6. The system of claim 5 plus means to heat the vapor as it passes through the steam ejector to increase the velocity of the vapor'. Y

7. The system of claim 5 wherein the steam ejector comprises a spirally wound plate on a generally vertical axis, the innermost winding of the plate being closed on its side and extending through the upper wall of the evaporator to receive the high pressure steam, the upper edges of the rest of the windings being located inside the evaporator above the liquid level therein, the lower edge of t-he innermost winding being below the upper edges of the remaining windings and defining `the beginning of an expanding helix that continues downwardly and outwardly as defined successively by the remaining windings, the outer winding having a closed side extending through the bottom f wall of the evaporator into communication with the means for delivering steam and vapor to the fresh water tank.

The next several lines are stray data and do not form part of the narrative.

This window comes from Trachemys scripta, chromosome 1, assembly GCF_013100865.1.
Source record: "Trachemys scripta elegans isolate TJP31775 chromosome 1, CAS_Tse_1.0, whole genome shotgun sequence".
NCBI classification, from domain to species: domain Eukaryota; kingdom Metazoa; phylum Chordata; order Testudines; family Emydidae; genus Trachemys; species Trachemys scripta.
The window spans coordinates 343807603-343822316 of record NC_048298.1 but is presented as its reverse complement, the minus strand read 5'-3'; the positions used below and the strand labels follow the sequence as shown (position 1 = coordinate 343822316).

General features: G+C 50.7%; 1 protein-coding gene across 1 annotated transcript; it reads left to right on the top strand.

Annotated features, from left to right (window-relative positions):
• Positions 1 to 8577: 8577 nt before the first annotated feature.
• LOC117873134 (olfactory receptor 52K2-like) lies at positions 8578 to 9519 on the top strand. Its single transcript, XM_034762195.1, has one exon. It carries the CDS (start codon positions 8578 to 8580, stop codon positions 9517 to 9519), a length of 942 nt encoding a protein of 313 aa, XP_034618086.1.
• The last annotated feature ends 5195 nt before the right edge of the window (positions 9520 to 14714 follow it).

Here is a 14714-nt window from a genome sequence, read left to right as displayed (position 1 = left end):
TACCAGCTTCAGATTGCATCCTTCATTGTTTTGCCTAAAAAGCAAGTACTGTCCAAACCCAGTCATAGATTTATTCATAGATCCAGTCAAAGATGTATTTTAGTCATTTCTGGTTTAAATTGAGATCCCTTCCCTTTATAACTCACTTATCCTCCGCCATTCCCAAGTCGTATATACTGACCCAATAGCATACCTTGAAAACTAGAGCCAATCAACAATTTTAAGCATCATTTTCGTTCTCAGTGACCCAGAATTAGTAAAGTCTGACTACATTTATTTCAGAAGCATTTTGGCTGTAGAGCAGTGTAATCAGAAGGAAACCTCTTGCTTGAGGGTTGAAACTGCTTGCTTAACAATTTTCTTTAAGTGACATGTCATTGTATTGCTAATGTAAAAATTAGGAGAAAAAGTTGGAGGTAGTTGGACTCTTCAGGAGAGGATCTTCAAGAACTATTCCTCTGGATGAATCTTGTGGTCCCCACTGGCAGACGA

8. The system of claim 5 including a closed chamber into which the evaportor outlet opens, a condensing chamber, the means to change some of the fresh water to steam comprising a heater compartment, means for directing the high pressure steam from the heater compartment to the fresh water tank, means utilizing the high pressure steam conveying means for drawing fiuid from the condensing chamber to the fresh water tank, and ejector means for drawing vapor from the closed chamber to the condensing chamber.